Actually, this has been going on since the invention of photography. Since then many photographers and "photojournalists" have publicly admitted that they have staged or created events out of thin air to film and report on. Numerous newsreels and adventure shorts depict obviously staged and obviously fake events, some of which include wanton and sometimes wholesale torture, maiming and killing of people and animals, and destruction of land and property. There are thousands more that are not so obviously faked. There isn't any profit to be made from reporting the facts. They get money and glory from spicing things up with fake and staged events to report on.

This is the dirty secret of journalism, not just "photojournalism".

Remember the Maine?

Re:Been going on for years... (1)

Solandri (704621) | more than 2 years ago | (#37681706)

Some of CNN's "live coverage" from Saudi Arabia during the first Gulf War was shot in a studio [youtube.com] . That's not to say CNN is the only press agency doing this. From what friends and relatives who've worked in journalism tell me, this happens to differing extents pretty much everywhere. The truth is quite often mundane and boring, and needs to be spruced up to make it worthy of airing so people won't change the channel.

Pictures are not that much different than words... (4, Informative)

Gavin Scott (15916) | more than 2 years ago | (#37680372)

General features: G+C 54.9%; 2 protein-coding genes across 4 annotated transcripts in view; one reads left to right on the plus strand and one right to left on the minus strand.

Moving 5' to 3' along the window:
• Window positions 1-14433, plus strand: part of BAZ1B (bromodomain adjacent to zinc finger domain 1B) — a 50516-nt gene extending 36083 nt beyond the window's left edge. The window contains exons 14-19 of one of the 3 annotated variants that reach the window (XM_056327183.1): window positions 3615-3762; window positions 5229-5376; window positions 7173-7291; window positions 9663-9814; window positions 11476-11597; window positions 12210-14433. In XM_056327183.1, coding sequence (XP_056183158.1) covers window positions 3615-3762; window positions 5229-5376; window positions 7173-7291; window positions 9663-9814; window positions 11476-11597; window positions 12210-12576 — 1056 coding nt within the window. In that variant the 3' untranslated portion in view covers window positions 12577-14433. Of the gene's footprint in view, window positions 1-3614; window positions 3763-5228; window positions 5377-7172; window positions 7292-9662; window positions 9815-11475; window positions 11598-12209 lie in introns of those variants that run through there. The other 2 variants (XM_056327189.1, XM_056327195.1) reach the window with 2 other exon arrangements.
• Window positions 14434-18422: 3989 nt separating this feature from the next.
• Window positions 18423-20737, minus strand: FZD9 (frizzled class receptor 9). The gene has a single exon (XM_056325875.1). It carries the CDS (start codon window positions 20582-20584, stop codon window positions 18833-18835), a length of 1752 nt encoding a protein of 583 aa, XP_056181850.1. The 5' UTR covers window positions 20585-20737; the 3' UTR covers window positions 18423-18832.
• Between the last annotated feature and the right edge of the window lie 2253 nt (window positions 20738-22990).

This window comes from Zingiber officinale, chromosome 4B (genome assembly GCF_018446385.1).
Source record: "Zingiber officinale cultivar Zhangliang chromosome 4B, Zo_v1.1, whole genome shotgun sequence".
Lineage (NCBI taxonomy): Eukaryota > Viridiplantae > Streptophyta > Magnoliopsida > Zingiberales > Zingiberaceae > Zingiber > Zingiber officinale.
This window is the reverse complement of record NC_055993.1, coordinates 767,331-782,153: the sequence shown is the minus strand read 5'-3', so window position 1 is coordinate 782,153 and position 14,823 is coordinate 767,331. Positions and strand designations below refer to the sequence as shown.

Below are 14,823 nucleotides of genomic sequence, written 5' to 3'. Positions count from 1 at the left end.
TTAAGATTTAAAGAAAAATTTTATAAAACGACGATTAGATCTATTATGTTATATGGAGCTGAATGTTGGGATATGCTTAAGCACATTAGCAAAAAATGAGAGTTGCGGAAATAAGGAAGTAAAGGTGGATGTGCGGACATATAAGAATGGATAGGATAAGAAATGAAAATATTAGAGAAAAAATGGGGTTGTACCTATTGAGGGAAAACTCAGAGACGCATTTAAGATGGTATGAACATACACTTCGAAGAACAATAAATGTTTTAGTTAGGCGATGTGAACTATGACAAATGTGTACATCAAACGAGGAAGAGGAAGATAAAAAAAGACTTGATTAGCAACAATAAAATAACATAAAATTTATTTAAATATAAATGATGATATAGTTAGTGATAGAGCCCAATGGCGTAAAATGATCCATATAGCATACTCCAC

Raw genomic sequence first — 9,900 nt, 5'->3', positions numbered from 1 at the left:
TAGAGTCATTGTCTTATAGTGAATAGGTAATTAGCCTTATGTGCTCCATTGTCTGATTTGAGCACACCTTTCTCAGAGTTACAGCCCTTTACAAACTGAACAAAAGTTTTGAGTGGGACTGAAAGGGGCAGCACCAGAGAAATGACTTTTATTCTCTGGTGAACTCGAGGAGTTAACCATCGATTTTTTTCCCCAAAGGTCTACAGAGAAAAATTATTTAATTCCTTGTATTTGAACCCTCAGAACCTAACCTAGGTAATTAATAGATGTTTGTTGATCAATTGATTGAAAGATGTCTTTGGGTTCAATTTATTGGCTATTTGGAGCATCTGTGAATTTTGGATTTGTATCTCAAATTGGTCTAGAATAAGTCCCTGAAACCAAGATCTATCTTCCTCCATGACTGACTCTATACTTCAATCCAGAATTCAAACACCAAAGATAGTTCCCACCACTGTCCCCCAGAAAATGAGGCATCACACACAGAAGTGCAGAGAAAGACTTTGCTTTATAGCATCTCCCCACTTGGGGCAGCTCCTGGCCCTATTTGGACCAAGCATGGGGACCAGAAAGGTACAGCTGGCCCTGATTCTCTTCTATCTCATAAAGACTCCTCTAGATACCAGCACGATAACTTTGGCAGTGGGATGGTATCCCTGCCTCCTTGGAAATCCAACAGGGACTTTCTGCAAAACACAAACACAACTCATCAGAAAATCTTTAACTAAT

The Journalist observes and then writes words that try to communicate his/her understanding of the situation.

The Photojournalist observes and then takes pictures that try to capture the essence of the situation as he/she understands it.

If you don't want someone else interpreting and summarizing for you, then go there yourself.

We read and view the work of journalists because we want to understand but we don't want to do all the raw data collection and reduction ourselves. To the degree that journalists exhibit biases of one sort or another, we try to chose sources that exhibit similar biases to our own such that their interpretation and analysis will likely be the same (or at least similar) to our own. When the bias is for sensationalism, that's simply not journalism.

G.

Re:Pictures are not that much different than words (1)

jklovanc (1603149) | more than 2 years ago | (#37680508)

The issue occurs when a photojournalist comes into a situation with a per-conceived idea and then slants the photos to support that preconception. That is when they cross the line from reporting news to creating propaganda. Take a photo from the right angle and it looks like 20 soldiers are firing at a few kids when just out of frame there are a couple hundred youths with rocks and slingshots.The message the photojournalist wants to send is that the soldiers are overreacting and oppressing the kids. The reality being that they are far outnumbered and in a much more dangerous situation.

There is a huge difference between summarizing and slanting. I want the whole story so I can draw my own conclusions and not just the story the reporter/photographer wants me to see.

Re:Pictures are not that much different than words (2)